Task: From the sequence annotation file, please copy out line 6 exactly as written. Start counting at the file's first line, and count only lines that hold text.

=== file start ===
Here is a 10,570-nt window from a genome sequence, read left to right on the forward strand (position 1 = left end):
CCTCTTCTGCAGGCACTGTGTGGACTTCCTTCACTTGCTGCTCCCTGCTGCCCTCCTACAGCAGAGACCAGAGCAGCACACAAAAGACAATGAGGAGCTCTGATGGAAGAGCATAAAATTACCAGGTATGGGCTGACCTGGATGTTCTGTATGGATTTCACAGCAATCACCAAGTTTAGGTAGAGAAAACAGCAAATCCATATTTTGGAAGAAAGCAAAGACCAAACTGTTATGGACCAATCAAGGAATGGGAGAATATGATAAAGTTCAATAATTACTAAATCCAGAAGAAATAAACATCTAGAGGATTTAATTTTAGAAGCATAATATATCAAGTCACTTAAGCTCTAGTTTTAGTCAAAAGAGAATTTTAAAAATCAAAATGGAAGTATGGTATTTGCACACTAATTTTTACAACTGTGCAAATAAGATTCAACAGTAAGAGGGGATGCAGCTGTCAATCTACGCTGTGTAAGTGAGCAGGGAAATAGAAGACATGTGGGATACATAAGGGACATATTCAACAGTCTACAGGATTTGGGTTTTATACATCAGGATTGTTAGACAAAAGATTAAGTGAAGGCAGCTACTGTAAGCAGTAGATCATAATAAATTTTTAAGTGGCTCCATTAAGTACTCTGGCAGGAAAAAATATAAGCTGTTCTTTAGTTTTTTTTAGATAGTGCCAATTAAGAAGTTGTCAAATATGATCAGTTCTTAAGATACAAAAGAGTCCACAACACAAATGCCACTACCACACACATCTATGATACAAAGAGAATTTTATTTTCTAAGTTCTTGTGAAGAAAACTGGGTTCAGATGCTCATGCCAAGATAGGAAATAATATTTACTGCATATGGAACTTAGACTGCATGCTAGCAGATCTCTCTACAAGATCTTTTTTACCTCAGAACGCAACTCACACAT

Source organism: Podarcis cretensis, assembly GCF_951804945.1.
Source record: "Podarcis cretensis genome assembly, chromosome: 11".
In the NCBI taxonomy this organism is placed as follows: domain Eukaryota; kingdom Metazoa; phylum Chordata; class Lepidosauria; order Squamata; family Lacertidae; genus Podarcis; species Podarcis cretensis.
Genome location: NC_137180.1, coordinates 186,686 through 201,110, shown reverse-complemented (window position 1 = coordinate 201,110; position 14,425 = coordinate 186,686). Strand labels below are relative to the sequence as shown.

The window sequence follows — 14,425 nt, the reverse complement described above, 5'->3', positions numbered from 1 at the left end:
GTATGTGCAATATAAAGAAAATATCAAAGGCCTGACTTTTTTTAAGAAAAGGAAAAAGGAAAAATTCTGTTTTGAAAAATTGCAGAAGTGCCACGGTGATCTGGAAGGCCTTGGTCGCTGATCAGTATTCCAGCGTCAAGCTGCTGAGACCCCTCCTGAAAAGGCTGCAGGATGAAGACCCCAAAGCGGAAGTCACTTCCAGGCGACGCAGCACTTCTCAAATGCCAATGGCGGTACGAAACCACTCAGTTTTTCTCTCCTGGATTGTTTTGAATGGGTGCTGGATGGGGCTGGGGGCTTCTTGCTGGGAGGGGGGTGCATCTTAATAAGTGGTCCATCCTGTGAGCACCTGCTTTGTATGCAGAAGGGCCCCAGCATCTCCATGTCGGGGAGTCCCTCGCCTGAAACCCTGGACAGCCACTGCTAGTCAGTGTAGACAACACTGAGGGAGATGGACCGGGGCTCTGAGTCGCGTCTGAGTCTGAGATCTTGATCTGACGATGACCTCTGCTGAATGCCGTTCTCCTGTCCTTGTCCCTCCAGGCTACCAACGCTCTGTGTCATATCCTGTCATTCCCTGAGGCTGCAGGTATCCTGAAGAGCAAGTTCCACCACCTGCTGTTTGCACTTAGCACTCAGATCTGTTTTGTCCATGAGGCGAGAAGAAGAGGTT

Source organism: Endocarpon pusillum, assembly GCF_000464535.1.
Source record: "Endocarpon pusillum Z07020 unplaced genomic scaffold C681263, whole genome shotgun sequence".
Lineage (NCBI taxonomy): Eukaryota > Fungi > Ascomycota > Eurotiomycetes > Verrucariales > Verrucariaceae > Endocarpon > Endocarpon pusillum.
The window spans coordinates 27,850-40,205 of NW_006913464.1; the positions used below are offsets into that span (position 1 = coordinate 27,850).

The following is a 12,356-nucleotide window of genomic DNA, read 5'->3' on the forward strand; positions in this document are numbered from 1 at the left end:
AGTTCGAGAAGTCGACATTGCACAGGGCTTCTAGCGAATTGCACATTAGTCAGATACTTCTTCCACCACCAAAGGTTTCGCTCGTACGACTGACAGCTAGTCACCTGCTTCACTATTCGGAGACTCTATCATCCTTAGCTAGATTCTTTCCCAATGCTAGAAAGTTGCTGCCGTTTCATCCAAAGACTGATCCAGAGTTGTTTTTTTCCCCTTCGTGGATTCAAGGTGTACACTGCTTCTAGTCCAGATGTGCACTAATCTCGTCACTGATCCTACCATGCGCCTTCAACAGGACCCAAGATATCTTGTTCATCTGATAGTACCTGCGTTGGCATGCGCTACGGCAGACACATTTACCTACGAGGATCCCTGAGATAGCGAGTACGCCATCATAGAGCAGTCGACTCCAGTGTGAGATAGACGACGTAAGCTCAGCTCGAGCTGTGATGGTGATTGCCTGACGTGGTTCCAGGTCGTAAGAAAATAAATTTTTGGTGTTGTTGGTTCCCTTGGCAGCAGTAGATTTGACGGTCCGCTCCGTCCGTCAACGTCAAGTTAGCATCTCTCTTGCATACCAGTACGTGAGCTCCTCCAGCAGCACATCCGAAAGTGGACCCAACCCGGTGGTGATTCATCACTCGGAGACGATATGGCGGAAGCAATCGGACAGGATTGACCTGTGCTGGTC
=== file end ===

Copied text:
Genome location: NC_137180.1, coordinates 186,686 through 201,110, shown reverse-complemented (window position 1 = coordinate 201,110; position 14,425 = coordinate 186,686). Strand labels below are relative to the sequence as shown.